Early Parenting Trajectories and Children's Language Development: Differences Between Adolescent and Adult Mothers

Doctoral Dissertation


Parents are recognized as primary contributors to children’s well-being (Borkowski, Ramey, & Bristol-Power, 2002). In parenting research, measures of parenting at one point in time are typically utilized to predict children’s development. However, since parenting is a dynamic process, there is a good reason to investigate parenting behaviors from a longitudinal framework. The present study used latent growth curve modeling to investigate changes in parenting over the first 18 months of life and how parenting is related to child language development at 24 months of age. Cognitive readiness to parent and support from fathers acted as predictors of initial parenting practices and changes in parenting over time. Group differences in these relationships were evaluated for adolescents and adult mothers.


Attribute NameValues
  • etd-07212006-142400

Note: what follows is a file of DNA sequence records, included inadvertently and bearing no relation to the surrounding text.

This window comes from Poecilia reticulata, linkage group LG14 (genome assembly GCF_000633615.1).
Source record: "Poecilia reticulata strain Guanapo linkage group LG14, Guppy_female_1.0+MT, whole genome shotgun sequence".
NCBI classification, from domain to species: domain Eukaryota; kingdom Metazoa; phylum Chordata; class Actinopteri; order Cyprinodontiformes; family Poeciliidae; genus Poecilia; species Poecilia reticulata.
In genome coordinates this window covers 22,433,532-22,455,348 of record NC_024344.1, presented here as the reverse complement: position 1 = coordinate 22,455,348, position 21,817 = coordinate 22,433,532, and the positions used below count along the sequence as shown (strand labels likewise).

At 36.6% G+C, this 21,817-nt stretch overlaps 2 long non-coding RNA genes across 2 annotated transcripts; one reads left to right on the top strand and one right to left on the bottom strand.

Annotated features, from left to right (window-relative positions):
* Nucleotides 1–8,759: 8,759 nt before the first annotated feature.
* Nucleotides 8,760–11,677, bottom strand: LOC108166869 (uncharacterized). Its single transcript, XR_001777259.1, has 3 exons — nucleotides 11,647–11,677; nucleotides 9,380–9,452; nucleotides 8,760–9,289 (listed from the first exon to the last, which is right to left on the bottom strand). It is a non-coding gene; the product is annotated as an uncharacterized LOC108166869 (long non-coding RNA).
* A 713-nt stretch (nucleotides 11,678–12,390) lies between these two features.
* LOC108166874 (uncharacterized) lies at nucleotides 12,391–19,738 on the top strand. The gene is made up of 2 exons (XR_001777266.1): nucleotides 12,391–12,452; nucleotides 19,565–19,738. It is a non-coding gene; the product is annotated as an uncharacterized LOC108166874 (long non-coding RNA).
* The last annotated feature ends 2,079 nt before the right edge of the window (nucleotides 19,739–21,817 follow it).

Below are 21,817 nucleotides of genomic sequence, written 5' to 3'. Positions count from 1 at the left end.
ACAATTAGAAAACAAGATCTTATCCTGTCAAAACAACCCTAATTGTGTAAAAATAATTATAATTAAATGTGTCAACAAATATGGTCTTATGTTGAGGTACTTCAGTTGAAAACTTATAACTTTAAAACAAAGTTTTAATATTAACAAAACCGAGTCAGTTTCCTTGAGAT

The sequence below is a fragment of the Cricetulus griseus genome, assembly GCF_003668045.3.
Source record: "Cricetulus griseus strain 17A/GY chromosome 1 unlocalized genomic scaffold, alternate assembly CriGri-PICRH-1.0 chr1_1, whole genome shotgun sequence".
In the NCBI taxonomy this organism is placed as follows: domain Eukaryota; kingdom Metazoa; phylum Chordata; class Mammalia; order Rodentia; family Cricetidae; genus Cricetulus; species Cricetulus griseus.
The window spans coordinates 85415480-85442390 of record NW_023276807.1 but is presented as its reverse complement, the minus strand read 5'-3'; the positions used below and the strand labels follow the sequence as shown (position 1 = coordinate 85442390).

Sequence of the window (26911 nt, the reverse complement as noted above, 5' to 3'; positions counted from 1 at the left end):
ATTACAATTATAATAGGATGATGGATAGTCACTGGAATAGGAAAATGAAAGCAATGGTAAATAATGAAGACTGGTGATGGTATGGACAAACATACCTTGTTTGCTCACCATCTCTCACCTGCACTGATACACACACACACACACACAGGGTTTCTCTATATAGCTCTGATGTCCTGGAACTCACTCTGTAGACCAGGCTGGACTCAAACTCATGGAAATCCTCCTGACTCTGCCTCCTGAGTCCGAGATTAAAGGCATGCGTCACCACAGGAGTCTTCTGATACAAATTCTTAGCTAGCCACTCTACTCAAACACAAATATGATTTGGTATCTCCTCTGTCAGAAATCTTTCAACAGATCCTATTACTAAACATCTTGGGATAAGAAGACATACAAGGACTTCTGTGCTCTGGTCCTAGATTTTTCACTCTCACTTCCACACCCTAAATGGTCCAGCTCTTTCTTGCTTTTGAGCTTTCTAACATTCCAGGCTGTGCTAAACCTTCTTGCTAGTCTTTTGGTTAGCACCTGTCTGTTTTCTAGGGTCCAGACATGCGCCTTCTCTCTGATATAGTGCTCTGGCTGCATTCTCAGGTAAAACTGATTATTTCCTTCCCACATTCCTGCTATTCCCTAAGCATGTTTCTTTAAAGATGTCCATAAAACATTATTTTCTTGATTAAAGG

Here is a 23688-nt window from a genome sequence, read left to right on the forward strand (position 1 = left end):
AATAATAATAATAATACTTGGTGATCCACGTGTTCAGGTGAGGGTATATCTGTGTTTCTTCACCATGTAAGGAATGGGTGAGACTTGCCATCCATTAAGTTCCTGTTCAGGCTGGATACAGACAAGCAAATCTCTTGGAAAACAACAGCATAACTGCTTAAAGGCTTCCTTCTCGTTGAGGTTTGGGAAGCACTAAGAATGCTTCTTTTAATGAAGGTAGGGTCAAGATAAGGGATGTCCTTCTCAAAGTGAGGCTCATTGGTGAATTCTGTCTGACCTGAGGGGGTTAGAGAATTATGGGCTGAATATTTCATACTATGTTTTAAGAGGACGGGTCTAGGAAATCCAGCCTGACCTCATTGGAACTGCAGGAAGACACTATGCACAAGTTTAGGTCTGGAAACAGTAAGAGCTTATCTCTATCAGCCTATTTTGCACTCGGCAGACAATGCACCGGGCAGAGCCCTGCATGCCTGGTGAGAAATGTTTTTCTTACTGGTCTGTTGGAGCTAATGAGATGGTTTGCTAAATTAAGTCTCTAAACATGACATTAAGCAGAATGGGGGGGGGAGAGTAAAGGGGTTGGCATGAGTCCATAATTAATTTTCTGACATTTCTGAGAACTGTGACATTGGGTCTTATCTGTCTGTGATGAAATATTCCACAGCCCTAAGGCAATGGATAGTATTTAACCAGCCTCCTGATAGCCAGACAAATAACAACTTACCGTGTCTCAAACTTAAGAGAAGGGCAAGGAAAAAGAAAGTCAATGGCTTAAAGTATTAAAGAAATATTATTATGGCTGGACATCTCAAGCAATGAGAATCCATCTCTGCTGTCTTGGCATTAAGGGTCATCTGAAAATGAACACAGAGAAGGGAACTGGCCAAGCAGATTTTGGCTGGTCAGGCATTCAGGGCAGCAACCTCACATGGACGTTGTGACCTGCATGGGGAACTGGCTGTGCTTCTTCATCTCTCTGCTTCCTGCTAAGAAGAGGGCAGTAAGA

Author Leann Elizabeth Smith
Advisor John G. Borkowski
Contributor John G. Borkowski, Committee Chair
Contributor Thomas L. Whitman, Committee Member
Contributor Julie Braungart-Rieker, Committee Member
Contributor Gitta Lubke, Committee Member
Degree Level Doctoral Dissertation
Degree Discipline Psychology
Degree Name PhD
Defense Date
  • 2006-07-06

Submission Date 2006-07-21
  • United States of America

  • growth curve modeling

  • parenting

  • adolescent parenting

  • language

  • University of Notre Dame

  • English

Record Visibility Public
Content License
  • All rights reserved

Departments and Units


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